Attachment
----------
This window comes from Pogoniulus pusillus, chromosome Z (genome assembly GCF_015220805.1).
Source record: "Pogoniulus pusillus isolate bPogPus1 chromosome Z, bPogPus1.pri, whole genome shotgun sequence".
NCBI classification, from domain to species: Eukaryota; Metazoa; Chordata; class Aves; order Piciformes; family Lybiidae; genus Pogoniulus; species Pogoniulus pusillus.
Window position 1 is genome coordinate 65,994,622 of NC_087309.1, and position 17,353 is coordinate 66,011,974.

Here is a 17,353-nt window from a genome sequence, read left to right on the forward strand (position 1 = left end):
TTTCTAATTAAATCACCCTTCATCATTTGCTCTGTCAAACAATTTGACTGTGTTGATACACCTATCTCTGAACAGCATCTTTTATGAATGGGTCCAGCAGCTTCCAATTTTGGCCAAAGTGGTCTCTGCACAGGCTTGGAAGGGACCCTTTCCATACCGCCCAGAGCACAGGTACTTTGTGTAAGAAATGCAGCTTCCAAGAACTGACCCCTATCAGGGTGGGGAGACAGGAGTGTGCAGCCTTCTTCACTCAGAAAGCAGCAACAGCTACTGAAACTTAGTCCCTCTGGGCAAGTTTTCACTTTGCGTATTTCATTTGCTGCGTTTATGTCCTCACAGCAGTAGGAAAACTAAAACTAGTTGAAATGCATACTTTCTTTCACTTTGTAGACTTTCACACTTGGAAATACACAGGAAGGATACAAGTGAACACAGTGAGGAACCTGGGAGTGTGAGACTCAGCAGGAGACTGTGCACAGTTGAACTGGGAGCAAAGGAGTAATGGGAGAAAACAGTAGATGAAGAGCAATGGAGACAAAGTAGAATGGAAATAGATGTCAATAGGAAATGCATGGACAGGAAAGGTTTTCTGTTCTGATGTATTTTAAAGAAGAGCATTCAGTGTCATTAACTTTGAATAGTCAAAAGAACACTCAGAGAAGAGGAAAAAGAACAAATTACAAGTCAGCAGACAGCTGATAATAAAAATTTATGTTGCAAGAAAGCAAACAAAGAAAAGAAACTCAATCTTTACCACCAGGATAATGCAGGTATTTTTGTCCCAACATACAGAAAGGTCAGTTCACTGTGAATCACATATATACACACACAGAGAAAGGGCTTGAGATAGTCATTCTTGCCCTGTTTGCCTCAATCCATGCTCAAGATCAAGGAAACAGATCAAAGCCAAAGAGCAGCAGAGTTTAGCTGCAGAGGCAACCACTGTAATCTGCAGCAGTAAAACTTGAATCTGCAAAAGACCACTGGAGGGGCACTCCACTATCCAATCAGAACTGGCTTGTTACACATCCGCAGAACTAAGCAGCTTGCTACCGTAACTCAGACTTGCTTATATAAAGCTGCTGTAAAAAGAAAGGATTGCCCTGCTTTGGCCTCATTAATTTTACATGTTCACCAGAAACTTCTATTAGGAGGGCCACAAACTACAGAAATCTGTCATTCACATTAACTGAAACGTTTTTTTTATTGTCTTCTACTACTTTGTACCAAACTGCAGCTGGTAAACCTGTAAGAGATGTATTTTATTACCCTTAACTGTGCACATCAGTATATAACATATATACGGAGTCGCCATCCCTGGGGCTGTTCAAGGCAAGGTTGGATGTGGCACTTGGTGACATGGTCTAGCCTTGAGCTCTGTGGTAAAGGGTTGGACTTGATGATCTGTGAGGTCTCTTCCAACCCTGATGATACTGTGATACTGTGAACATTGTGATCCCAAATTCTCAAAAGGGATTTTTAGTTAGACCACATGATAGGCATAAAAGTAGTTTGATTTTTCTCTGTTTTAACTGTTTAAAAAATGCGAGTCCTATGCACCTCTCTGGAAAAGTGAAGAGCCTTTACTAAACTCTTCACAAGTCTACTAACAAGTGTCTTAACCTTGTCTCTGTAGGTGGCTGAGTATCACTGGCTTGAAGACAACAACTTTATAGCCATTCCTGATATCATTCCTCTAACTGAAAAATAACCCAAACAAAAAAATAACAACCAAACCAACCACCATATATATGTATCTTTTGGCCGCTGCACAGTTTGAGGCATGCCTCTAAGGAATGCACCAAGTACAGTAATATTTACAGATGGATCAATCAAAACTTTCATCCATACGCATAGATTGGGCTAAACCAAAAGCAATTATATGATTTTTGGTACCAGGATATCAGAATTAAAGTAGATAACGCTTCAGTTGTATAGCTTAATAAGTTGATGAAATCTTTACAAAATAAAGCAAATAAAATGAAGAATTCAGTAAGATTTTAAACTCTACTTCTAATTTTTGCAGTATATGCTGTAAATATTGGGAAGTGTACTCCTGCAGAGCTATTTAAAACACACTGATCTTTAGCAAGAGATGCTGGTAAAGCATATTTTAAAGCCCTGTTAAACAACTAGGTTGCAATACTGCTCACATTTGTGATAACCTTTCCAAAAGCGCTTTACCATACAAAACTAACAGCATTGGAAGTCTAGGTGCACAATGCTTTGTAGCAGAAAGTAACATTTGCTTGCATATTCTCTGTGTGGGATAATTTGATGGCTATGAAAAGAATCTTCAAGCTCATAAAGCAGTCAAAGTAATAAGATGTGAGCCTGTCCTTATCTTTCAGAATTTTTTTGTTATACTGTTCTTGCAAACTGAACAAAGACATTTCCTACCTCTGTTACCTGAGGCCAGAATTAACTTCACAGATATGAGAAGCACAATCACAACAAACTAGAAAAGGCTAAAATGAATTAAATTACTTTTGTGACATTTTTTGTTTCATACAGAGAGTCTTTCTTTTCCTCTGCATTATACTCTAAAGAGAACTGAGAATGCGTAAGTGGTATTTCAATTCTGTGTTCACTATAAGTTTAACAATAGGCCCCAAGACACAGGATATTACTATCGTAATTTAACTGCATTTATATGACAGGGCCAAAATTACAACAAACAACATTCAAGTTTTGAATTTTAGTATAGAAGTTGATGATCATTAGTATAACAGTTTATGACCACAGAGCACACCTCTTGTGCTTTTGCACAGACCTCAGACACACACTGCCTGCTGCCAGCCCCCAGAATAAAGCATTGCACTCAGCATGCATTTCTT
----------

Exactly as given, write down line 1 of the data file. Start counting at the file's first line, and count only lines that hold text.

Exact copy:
This window comes from Pogoniulus pusillus, chromosome Z (genome assembly GCF_015220805.1).